The heavens rained losses on Vince Gill the week before daughter Jenny’s wedding: A flood ravaged his priceless guitar collection, and he and wife Amy Grant weathered the deaths of a cousin in Afghanistan and a close friend. “It really put everything in perspective,” Gill says. “I kept my eye on the weekend, and my mantra was, ‘They’re not going to rob me of my joy.’ ”
Score one for the forces of good. When Jenny married music-publishing executive Josh Van Valkenburg on May 8 outside Gill and Grant’s Nashville home, “it was a magical day,” Gill says. “The joy of it all was more powerful than all that bad stuff put together.”
So powerful, in fact, that Jenny (Gill’s daughter with ex-wife Janis Oliver of the ’80s duo Sweethearts of the Rodeo) joked she was taking bets on how many tears her dad would shed walking her down the aisle. As it turns out, he was dry-eyed. Not so the bride and groom. “The moment I saw Vince walking her down the aisle, my eyes welled up with tears,” Van Valkenburg says. Adds Jenny: “I didn’t make it halfway down and I was boo-hoo-ing. He couldn’t have been a sturdier, stronger dad. I just took a few deep breaths, and he led me down, and it was perfect.”
Still, there were a few lump-in-the-throat moments. Like when he first saw his daughter in her gown. “She was beyond stunning,” he says. “But what she doesn’t know is she’s always been that beautiful to me.” Or when, in reading her vows to Van Valkenburg (on the same garden spot where he had proposed to her nearly nine months earlier), Jenny echoed a line Gill once said to Grant about welcoming everything she brought to their relationship. “That did get me a bit,” he says. Says Jenny: “I’m just so happy I could understand the way he felt about his wife.”
Seeing how well-matched his daughter, a singer, is with her new husband, “there wasn’t anything to be tearful about,” Gill says. “I’ve always loved Josh. It’s a good thing.” The couple, both 28, have known each other since the third grade. “They had this remarkable friendship before they ever started dating,” Gill says. Both families nudged the two toward one another over the years. “This gradual love grew between us,” Jenny says.
The slow, steady build of their relationship is a good sign, Gill says. “There was a great wisdom in the way they got to that day,” he says. “They both come from divorced families. A lot of us didn’t do it right, and they wanted to, so they took their time.”
Despite Gill’s own fractured past (he and Oliver divorced when Jenny was 16), the wedding was a day of unity, with all three of Jenny’s parents by her side. “Time is a kind thing,” Gill says. “There isn’t any weirdness or animosity. There was a lot of peace in that day, and everybody felt it.”
“Each parent brought something important,” says wedding planner Dori Thornton. “All three love Jenny and wanted it to be perfect.” Oliver advised on the dress and makeup, while Grant helped with the decor. And Gill? “He brought the heartfelt moments,” Thornton says.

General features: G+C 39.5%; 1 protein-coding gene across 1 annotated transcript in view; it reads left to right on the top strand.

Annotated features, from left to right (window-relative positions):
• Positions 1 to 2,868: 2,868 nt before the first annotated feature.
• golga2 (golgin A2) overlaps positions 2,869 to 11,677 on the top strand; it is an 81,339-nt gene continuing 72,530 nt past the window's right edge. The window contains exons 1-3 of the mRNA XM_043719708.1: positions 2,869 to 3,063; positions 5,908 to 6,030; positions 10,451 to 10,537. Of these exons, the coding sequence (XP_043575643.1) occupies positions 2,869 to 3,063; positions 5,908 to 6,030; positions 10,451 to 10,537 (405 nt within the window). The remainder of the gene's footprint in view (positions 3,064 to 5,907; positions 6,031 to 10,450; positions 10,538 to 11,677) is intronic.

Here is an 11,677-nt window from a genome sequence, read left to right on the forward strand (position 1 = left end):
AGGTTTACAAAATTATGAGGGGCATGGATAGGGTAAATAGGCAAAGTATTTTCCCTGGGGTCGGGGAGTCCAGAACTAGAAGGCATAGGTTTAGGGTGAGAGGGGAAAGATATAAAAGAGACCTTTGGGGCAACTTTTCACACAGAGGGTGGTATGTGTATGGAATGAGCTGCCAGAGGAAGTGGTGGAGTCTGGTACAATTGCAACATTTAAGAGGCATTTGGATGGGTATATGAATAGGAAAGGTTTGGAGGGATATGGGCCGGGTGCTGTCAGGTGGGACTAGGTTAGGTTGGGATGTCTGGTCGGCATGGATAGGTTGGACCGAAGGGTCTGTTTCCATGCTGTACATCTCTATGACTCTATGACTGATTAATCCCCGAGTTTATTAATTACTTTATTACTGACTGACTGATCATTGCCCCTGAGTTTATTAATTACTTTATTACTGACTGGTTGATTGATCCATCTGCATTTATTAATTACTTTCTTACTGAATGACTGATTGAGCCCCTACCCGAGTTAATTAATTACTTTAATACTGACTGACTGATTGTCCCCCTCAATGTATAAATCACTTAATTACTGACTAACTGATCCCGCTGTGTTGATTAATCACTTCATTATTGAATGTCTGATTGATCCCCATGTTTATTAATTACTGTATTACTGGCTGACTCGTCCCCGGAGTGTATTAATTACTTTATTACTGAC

Among the most moving was their father-daughter dance to the tune of “You Are My Sunshine,” a song with special meaning to the pair. Jenny chose the song for her first grade talent show because “it was the only song I was comfortable with, and Dad said he’d play guitar on it,” Jenny recalls. Then, before her show, Gill was offered his first performance slot on the Grand Ole Opry-on the very same day. “And he turned it down so he could be there for me.” Says Gill: “I let her know she was more important than anything I could accomplish.”
And so, two decades later-despite Gill’s dislike of dancing (“It’s not pretty,” he says of his skills)-father and daughter again bonded over the tune. “It was incredible,” Jenny says, her voice cracking at the memory. “I just laid my head on his shoulder because it was like the last minutes of being a little girl, I guess. I don’t get a lot of moments like that with my dad.”
Music is, of course, the family business, but Jenny wanted the pros to take the night off for her big day and didn’t ask her family-or any of their famous friends-to sing. “It was important to me that they enjoy themselves as guests,” she says. Instead they hired a string quartet of musicians from the Nashville Symphony for the ceremony, and local group the Scat Springs Band for the reception, where the nearly 300 guests nibbled on Cinco de Mayo-themed cuisine (Jenny was born on the Mexican holiday) and sipped mojitos. Adds Gill: “It was so void of show business-I loved that.”
So did Jenny’s 9-year-old half sister Corrina, Gill’s daughter with Grant. “Corrina never left the dance floor the whole night-three hours plus!” Gill says. “She was a wet noodle at the end of it all.”
And Gill wasn’t far behind. “I was spent. We’d been through a flood, the suicide of a great friend, we lost a cousin in Afghanistan, and I was trying to make heads or tails out of losing a big chunk of a 35-year collection,” Gill says. “But the beauty of that day and night-I was undone by it all.”
One of the loveliest moments closed the night. In a surprise Thornton had organized, the couple left hand-in-hand beneath an arch of glowing branches held by guests as a gospel choir sang “Oh Happy Day.”
It was, Gill says, a fitting end. “So many times, all I really want to be is the dad. I just got to be her dad all day long. And it was awesome.”